Power and Free Broadband To the People
There's nothing wrong with trying to be more independent, should you so choose. But honestly, people are fairly free to live that "pre Industrial Revolution" lifestyle right now. Join an Amish community!
In reality though, most people I know don't WANT that lifestyle, because we've traded a lot of self-sufficiency off in exchange for having an easier life, and one where we're able to focus on specialties of interest. That's done by embracing INTERdependence.
For example, my primary skill and interest is with computers and I.T. If I wanted to be a lot more independent, I'd get stuck spending many hours on tasks like farming and food preparation, that I'm not at all interested in doing. Sure, if I *had* to do it, I probably could... but I think our society is pretty well established in such a way where I'm not forced to do so. To me, that's progress... not some inherently bad thing.
Now, if we're talking about people who can't seem to find or keep a job that pays enough for them to survive? Then sure.... we're now talking about folks who might really benefit from investing time and energy in such things as planting their own vegetable gardens. (It beats being stuck unemployed and having nothing constructive to do.)
As far as the whole "going off-grid" thing is concerned though? Right now, I don't know that it makes sense in many cases. I say that as someone who just invested in a solar panel installation for my home, too. The fact is ... this "investment" is only financially sensible if you take a very long term view. Up front, I'm forking out upwards of $30,000 for a system that will only produce 65% or so of our energy needs -- and the math REALLY starts making it look like an unwise expenditure if you don't factor in the $10,000 tax credit I get back for it, plus another state credit of a couple thousand bucks.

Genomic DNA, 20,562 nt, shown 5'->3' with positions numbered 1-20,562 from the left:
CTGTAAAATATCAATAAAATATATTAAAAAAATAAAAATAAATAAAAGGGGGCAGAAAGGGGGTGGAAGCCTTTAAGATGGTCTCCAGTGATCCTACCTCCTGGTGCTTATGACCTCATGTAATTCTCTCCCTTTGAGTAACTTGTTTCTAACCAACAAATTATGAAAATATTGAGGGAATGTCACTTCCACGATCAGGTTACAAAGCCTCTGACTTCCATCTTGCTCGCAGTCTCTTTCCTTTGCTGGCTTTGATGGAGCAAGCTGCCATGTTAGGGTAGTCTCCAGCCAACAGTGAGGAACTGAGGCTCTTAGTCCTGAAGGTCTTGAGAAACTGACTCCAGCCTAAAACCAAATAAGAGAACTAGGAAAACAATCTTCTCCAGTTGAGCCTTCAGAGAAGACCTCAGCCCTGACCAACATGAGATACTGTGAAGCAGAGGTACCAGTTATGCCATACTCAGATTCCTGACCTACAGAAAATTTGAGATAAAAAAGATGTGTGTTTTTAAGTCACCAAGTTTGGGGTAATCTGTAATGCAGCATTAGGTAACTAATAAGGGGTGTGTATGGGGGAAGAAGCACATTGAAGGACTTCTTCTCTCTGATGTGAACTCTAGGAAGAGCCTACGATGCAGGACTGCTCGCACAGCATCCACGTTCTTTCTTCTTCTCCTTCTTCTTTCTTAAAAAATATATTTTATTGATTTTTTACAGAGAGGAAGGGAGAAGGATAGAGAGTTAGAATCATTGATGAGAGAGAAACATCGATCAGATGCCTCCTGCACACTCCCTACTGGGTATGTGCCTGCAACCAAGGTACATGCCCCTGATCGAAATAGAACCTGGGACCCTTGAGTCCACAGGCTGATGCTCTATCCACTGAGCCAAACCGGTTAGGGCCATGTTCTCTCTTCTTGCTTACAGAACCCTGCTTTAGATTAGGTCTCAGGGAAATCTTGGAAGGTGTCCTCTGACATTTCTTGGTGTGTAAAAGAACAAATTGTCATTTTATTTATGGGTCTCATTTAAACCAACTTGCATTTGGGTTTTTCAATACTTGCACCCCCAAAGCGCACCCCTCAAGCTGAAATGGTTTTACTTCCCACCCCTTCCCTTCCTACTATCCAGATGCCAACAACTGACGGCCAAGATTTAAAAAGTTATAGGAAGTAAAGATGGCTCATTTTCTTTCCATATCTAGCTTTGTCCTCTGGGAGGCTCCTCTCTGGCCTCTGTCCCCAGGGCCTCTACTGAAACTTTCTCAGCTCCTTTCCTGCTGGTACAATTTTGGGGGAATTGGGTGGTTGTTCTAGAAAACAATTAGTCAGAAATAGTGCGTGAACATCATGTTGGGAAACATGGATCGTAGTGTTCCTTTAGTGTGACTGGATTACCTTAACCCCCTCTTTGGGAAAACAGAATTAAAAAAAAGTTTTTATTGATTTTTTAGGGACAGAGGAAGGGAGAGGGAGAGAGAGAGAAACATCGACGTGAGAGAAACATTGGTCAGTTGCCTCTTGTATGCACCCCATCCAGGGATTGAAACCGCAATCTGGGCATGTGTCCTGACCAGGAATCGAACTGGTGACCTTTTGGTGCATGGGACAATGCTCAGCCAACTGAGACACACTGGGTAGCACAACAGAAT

The people who do those solar leases with low or no money down are in even worse situations, because they're #1, not recouping the tax credits and #2, are locked into contracts they can't get out of if they decide to move and resell their homes. (They have to convince the new home buyer to assume the lease, which they can't even do unless their credit score is high enough to allow it ... and may not WANT to do, vs. just signing up for a brand new contract and getting the latest and greatest panel tech. installed as part of the new deal.)